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“The city and the London night tube”
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“The city and the London night tube”

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Mary AdeyiLondon’s business economy has expanded to a 24-hour day, writes Mary Adeyi, 23, a Correspondent in London, UK, as she looks at how the city is adapting to the around-the-clock schedule.

London is becoming a 24-hour city, which makes London more attractive.

Trends Business Research reveals London’s night-time economy is worth £66bn a year and that it can employ up to 1.3 million people. Night time economies present an opportunity for commercial and social offerings to tourists, labour and business.

The infrastructure for London’s growing night economy is being developed. London Mayor Sadiq Khan has recently launched London’s first night tube. The service has attracted 100,000 users in its first weekend. The service is being supported by increased police presence to ensure safety throughout the night. The 24-hour service will be available on Fridays and Saturdays on the Central and Victoria line, and more lines will be added to the service by the end of the year.

Steve Griffiths, the Chief Operating Officer for the night tube, is particularly keen to highlight how the tube will benefit London’s diverse community. “This is about offering access to people who work in London throughout the night…we are serving many different people with many different requirements and this is fantastic for London,” he said.

Tesco, a leading supermarket, has advertised new ‘trial’ hours in some of its stores along the Victoria and Central lines that now have 24-hour service. For those working late hours, the night tube is a great addition. Sadiq Khan, who has contributed to the facilitation of the night tube, has acknowledged the possibility of antisocial behaviour, litter collection and night tube loitering. The Office for National Statistics (2011/12) on the nature of crime report stated that “around two-thirds of incidents of stranger violence (63 per cent) took place at the weekend, and three quarters (75 per cent) during the evening or night”. As the night service grows the need for safeguarding, measures will also.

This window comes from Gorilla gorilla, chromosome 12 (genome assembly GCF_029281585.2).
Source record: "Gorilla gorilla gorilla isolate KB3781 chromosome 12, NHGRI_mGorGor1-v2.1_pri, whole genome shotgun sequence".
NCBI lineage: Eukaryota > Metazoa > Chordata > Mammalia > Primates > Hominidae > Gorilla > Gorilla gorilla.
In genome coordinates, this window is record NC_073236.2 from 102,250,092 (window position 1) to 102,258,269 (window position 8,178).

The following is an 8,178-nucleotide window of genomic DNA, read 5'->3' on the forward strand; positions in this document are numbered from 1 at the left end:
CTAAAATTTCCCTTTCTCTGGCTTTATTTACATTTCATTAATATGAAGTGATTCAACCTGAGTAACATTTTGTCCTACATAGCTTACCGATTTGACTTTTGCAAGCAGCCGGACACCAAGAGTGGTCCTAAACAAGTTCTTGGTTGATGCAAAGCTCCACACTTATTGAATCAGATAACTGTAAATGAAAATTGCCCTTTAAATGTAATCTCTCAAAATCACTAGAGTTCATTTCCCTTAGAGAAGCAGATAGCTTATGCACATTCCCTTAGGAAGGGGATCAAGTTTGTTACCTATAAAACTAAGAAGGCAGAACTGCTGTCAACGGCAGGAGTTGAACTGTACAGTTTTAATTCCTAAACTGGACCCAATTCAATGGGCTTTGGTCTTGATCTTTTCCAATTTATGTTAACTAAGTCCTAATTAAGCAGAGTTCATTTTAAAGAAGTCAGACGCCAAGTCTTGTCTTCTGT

The Night Mayor Advisory Committee is reviewing how the service will impact spaces, new investment and innovation. Professor Pratt of the advisory committee has stated that the service is not revolutionary.

“We have had a night bus system for many years. Nobody would choose to commute on a night bus though – in the short term, the main beneficiaries are going to be the workers who staff the venues and events and they will no longer have to take the night bus or taxi home. This will save them time and money,” he said.

Despite the reservations about whether the night economy will be affected by the 24-hour tube, according to Matthew Beaumont, who is the author of ‘Nightwalking: A Nocturnal History of London’, the night-time economy has its corresponding politics. There is concern for protecting the employment rights of workers against exploitative working conditions and zero hour contracts under the night economy and night-related crime.

Sadiq Khan’s #LondonIsOpen campaign is aligning with this new service, welcoming labour and business to London and promoting equality and safety through the capital.  Over time, the development of this 24-hour tube service will demonstrate how London compares as a 24-hour city.

photo credit: Hernan Piñera Underground via photopin (license)

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About me: Living in London, I am keen to understand the relationship between culture and the city. Using research and group experiences, I aim to bring attention to how urban governance and public spaces impact social inequalities, public health, education and the youth at local, national and international levels.

My interests include history, intersectionality, world politics and global sustainable development.

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Opinions expressed in this article are those of the author and do not necessarily represent the views of the Commonwealth Youth Programme. Articles are published in a spirit of dialogue, respect and understanding. If you disagree, why not submit a response?
To learn more about becoming a Commonwealth Correspondent please visit: http://www.yourcommonwealth.org/submit-articles/

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